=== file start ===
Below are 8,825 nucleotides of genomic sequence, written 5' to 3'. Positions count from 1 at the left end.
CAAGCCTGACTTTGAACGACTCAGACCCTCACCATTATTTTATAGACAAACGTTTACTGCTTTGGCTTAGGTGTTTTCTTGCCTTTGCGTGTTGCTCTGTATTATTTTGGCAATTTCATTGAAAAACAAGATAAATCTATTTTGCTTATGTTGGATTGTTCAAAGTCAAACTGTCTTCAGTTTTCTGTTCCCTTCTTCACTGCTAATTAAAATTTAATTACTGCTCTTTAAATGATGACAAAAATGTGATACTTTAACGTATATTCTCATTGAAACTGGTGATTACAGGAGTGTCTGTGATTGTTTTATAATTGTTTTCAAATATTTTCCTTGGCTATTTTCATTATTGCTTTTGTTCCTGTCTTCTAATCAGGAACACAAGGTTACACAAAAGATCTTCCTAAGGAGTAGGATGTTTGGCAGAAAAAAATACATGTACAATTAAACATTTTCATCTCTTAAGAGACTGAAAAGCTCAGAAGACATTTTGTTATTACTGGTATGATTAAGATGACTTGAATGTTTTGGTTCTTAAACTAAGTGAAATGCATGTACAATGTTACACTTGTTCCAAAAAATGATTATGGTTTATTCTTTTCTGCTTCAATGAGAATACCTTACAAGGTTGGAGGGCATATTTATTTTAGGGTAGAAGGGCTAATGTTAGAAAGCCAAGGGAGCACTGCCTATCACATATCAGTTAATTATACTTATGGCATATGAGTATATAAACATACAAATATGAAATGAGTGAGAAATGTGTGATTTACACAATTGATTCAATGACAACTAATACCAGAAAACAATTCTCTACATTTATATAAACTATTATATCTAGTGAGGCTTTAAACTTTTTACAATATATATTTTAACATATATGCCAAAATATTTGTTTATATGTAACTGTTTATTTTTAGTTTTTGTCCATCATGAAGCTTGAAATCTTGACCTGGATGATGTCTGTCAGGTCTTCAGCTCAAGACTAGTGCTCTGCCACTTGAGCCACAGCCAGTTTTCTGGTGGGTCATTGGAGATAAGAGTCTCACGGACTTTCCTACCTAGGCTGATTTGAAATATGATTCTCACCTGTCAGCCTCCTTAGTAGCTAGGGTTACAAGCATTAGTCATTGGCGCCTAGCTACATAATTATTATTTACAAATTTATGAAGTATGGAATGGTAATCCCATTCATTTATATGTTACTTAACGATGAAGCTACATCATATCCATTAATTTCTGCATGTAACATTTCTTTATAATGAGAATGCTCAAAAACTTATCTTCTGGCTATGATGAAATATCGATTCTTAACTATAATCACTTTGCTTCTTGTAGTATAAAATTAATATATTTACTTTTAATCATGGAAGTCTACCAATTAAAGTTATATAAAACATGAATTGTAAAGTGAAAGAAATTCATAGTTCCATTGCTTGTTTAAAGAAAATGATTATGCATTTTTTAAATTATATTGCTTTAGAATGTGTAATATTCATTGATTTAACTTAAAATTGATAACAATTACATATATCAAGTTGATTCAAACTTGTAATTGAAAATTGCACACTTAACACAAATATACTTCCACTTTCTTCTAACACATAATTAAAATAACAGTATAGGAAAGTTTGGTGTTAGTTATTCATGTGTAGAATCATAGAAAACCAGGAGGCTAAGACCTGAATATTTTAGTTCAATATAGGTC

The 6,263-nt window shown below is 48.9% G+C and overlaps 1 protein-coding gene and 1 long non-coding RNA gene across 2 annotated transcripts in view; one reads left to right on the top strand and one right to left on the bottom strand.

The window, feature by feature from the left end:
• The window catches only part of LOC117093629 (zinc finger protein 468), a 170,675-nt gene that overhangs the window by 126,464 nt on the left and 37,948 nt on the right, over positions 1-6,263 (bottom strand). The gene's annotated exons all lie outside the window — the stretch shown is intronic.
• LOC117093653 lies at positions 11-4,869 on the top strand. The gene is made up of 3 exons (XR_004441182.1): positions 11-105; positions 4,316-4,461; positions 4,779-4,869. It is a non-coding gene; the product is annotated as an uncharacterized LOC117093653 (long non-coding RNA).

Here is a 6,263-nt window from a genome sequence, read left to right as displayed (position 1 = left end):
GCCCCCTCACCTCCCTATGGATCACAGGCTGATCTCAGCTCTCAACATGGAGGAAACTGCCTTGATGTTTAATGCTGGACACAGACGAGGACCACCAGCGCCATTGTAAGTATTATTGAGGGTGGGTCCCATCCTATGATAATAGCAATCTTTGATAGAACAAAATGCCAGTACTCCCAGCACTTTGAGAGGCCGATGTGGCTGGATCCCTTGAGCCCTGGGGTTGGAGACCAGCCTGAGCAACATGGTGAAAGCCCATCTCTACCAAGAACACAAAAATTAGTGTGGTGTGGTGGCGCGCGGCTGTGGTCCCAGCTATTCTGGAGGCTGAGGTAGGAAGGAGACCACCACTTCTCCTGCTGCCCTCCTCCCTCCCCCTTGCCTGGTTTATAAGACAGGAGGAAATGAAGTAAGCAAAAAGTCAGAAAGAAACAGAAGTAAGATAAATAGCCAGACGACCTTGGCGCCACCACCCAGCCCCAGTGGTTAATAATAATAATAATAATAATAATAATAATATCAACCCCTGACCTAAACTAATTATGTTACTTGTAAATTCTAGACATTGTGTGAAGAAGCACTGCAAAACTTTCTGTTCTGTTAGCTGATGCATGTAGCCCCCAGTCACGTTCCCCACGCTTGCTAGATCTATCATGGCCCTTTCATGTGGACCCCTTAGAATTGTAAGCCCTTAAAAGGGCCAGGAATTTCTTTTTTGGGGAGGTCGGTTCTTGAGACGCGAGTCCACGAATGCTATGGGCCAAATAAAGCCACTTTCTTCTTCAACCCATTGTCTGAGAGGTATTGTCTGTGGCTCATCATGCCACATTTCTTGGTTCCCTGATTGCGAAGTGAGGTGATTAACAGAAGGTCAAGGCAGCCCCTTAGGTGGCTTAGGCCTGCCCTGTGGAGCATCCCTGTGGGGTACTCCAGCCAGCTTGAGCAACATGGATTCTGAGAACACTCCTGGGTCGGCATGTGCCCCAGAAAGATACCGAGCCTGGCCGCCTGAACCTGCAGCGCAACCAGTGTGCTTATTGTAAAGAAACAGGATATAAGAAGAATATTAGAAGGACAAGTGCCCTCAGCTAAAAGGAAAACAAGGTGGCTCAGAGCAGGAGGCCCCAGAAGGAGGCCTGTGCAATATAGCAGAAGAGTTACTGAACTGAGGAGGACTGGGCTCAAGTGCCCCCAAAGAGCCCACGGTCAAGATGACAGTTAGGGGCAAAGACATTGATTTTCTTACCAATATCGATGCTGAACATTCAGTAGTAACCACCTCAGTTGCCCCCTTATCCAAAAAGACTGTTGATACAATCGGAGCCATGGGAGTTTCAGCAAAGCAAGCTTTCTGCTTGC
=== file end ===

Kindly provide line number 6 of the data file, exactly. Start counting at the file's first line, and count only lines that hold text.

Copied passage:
• LOC117093653 lies at positions 11-4,869 on the top strand. The gene is made up of 3 exons (XR_004441182.1): positions 11-105; positions 4,316-4,461; positions 4,779-4,869. It is a non-coding gene; the product is annotated as an uncharacterized LOC117093653 (long non-coding RNA).